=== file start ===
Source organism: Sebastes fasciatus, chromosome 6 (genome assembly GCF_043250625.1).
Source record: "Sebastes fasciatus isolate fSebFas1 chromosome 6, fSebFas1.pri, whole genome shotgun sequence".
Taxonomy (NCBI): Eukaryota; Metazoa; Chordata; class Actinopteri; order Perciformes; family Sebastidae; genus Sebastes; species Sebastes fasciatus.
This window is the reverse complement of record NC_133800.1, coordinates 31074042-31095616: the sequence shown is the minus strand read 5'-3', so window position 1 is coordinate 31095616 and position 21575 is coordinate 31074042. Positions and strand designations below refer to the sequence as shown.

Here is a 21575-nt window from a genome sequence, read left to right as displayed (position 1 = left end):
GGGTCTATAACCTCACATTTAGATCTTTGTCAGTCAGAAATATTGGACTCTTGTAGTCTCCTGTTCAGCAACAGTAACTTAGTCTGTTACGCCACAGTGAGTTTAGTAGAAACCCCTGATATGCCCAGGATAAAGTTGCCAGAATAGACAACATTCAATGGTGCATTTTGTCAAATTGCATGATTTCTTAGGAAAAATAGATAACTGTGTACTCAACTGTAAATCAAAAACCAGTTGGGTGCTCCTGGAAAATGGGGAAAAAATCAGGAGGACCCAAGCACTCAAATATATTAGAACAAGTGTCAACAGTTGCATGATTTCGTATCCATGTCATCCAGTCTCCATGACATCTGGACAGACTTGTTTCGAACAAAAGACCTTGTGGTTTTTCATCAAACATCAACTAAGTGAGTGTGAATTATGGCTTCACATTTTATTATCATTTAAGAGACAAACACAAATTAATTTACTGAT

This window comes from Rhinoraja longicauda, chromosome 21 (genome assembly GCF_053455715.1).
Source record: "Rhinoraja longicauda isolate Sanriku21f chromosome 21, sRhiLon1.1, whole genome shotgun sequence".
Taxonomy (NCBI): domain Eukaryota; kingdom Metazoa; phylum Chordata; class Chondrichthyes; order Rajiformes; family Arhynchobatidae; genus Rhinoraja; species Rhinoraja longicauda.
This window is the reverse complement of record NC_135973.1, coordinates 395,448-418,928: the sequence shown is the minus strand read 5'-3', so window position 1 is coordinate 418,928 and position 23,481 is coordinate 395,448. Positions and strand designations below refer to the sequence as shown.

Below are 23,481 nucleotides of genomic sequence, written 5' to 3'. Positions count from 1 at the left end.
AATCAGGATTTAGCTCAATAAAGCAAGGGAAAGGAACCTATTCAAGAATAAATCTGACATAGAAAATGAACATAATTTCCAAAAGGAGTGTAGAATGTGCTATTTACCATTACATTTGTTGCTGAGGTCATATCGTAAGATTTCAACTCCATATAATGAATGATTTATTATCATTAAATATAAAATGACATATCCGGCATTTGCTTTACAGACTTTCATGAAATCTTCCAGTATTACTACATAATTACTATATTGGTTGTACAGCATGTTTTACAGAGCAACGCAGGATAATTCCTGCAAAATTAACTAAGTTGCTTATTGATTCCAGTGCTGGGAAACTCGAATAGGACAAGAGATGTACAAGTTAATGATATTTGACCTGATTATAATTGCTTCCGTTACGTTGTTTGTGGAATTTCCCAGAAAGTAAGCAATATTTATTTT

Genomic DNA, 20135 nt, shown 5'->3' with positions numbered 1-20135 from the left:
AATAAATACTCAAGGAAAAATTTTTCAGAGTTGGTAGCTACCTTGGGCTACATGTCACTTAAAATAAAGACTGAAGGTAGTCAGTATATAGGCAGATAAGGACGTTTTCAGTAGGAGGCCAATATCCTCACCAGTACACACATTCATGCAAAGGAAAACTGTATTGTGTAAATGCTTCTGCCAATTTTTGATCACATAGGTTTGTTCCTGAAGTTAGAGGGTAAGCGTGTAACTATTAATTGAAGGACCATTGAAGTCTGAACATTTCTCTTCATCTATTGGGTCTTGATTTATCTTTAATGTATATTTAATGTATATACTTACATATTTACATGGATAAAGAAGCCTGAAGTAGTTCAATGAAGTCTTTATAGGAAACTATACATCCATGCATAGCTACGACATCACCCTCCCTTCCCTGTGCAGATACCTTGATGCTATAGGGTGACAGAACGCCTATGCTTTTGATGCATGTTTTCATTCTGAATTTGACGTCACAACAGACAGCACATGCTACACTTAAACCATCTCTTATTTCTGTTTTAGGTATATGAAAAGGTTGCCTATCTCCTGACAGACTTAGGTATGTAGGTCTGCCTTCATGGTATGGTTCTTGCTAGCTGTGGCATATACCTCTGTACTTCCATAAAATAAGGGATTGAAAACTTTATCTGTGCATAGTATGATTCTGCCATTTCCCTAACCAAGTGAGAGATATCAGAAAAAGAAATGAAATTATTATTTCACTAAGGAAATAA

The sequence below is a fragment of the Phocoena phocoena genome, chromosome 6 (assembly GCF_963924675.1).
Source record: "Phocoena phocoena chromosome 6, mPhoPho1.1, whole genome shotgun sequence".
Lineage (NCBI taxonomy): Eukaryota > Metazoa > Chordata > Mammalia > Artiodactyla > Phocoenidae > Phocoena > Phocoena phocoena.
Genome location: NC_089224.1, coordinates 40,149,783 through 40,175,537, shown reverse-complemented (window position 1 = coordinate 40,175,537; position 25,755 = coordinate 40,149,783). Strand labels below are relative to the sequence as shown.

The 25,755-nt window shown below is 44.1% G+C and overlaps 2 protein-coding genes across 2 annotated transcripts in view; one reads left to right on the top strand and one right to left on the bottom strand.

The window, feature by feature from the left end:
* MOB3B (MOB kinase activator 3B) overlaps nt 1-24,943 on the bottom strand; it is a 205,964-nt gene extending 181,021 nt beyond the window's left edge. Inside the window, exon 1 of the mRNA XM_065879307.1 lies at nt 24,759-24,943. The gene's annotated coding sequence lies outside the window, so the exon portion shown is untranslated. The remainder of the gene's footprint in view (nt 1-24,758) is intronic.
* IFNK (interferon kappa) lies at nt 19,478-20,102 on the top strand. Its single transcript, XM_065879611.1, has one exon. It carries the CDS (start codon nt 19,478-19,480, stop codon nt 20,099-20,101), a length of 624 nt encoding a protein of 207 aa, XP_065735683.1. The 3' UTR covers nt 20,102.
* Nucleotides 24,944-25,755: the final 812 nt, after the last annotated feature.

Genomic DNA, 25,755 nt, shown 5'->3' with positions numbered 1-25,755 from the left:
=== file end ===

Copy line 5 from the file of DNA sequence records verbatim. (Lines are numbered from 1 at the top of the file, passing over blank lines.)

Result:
Here is a 21575-nt window from a genome sequence, read left to right as displayed (position 1 = left end):